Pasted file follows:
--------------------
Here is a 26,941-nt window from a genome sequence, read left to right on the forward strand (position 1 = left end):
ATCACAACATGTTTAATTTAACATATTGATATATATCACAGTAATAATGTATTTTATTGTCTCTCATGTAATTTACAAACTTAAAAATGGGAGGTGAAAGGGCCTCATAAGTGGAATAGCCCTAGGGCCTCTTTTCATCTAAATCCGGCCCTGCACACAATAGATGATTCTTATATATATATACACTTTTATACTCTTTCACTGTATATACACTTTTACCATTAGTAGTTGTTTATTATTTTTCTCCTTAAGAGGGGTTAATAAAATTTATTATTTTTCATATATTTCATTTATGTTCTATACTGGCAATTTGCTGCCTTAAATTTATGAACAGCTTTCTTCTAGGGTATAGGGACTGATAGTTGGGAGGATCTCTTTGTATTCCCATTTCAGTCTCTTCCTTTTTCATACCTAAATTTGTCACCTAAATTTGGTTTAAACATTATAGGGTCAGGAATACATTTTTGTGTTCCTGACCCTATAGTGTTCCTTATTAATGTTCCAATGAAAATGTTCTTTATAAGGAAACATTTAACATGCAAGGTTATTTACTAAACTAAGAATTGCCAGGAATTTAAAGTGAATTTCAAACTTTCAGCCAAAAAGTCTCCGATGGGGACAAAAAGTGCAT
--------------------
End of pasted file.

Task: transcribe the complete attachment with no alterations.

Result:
Here is a 26,941-nt window from a genome sequence, read left to right on the forward strand (position 1 = left end):
ATCACAACATGTTTAATTTAACATATTGATATATATCACAGTAATAATGTATTTTATTGTCTCTCATGTAATTTACAAACTTAAAAATGGGAGGTGAAAGGGCCTCATAAGTGGAATAGCCCTAGGGCCTCTTTTCATCTAAATCCGGCCCTGCACACAATAGATGATTCTTATATATATATACACTTTTATACTCTTTCACTGTATATACACTTTTACCATTAGTAGTTGTTTATTATTTTTCTCCTTAAGAGGGGTTAATAAAATTTATTATTTTTCATATATTTCATTTATGTTCTATACTGGCAATTTGCTGCCTTAAATTTATGAACAGCTTTCTTCTAGGGTATAGGGACTGATAGTTGGGAGGATCTCTTTGTATTCCCATTTCAGTCTCTTCCTTTTTCATACCTAAATTTGTCACCTAAATTTGGTTTAAACATTATAGGGTCAGGAATACATTTTTGTGTTCCTGACCCTATAGTGTTCCTTATTAATGTTCCAATGAAAATGTTCTTTATAAGGAAACATTTAACATGCAAGGTTATTTACTAAACTAAGAATTGCCAGGAATTTAAAGTGAATTTCAAACTTTCAGCCAAAAAGTCTCCGATGGGGACAAAAAGTGCAT